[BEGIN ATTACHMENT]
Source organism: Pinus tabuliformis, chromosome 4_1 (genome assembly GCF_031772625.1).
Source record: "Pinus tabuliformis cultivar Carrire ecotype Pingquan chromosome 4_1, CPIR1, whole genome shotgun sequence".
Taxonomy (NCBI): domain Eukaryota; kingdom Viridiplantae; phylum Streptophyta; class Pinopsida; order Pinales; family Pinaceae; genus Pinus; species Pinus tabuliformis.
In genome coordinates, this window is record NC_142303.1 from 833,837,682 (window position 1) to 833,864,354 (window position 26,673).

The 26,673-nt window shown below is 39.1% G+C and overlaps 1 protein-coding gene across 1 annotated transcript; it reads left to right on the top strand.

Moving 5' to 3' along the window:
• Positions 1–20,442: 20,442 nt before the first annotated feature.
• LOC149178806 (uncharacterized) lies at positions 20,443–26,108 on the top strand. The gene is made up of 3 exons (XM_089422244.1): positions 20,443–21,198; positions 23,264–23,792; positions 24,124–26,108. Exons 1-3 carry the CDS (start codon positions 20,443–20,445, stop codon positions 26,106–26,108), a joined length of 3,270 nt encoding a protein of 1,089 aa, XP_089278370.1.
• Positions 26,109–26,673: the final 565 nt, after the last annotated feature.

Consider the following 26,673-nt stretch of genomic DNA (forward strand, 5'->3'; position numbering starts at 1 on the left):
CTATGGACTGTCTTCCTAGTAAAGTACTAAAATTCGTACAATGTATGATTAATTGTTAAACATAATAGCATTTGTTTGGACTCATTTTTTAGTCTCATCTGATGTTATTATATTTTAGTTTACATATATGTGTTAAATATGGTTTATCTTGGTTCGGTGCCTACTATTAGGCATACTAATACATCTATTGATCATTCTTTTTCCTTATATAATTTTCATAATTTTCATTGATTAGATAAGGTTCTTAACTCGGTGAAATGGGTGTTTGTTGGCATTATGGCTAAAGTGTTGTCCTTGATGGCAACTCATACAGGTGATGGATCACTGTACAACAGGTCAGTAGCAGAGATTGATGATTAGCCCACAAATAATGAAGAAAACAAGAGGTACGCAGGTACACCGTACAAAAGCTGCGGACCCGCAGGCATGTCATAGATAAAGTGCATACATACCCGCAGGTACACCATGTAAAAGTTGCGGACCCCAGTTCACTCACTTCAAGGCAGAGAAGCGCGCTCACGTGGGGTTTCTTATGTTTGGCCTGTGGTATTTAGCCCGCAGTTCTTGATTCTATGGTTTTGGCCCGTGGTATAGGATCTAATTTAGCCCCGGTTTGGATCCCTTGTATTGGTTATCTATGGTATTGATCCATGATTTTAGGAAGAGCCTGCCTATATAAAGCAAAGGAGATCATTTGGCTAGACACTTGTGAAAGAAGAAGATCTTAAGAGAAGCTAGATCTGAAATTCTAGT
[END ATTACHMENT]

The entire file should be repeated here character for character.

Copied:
Source organism: Pinus tabuliformis, chromosome 4_1 (genome assembly GCF_031772625.1).
Source record: "Pinus tabuliformis cultivar Carrire ecotype Pingquan chromosome 4_1, CPIR1, whole genome shotgun sequence".
Taxonomy (NCBI): domain Eukaryota; kingdom Viridiplantae; phylum Streptophyta; class Pinopsida; order Pinales; family Pinaceae; genus Pinus; species Pinus tabuliformis.
In genome coordinates, this window is record NC_142303.1 from 833,837,682 (window position 1) to 833,864,354 (window position 26,673).

The 26,673-nt window shown below is 39.1% G+C and overlaps 1 protein-coding gene across 1 annotated transcript; it reads left to right on the top strand.

Moving 5' to 3' along the window:
• Positions 1–20,442: 20,442 nt before the first annotated feature.
• LOC149178806 (uncharacterized) lies at positions 20,443–26,108 on the top strand. The gene is made up of 3 exons (XM_089422244.1): positions 20,443–21,198; positions 23,264–23,792; positions 24,124–26,108. Exons 1-3 carry the CDS (start codon positions 20,443–20,445, stop codon positions 26,106–26,108), a joined length of 3,270 nt encoding a protein of 1,089 aa, XP_089278370.1.
• Positions 26,109–26,673: the final 565 nt, after the last annotated feature.

Consider the following 26,673-nt stretch of genomic DNA (forward strand, 5'->3'; position numbering starts at 1 on the left):
CTATGGACTGTCTTCCTAGTAAAGTACTAAAATTCGTACAATGTATGATTAATTGTTAAACATAATAGCATTTGTTTGGACTCATTTTTTAGTCTCATCTGATGTTATTATATTTTAGTTTACATATATGTGTTAAATATGGTTTATCTTGGTTCGGTGCCTACTATTAGGCATACTAATACATCTATTGATCATTCTTTTTCCTTATATAATTTTCATAATTTTCATTGATTAGATAAGGTTCTTAACTCGGTGAAATGGGTGTTTGTTGGCATTATGGCTAAAGTGTTGTCCTTGATGGCAACTCATACAGGTGATGGATCACTGTACAACAGGTCAGTAGCAGAGATTGATGATTAGCCCACAAATAATGAAGAAAACAAGAGGTACGCAGGTACACCGTACAAAAGCTGCGGACCCGCAGGCATGTCATAGATAAAGTGCATACATACCCGCAGGTACACCATGTAAAAGTTGCGGACCCCAGTTCACTCACTTCAAGGCAGAGAAGCGCGCTCACGTGGGGTTTCTTATGTTTGGCCTGTGGTATTTAGCCCGCAGTTCTTGATTCTATGGTTTTGGCCCGTGGTATAGGATCTAATTTAGCCCCGGTTTGGATCCCTTGTATTGGTTATCTATGGTATTGATCCATGATTTTAGGAAGAGCCTGCCTATATAAAGCAAAGGAGATCATTTGGCTAGACACTTGTGAAAGAAGAAGATCTTAAGAGAAGCTAGATCTGAAATTCTAGT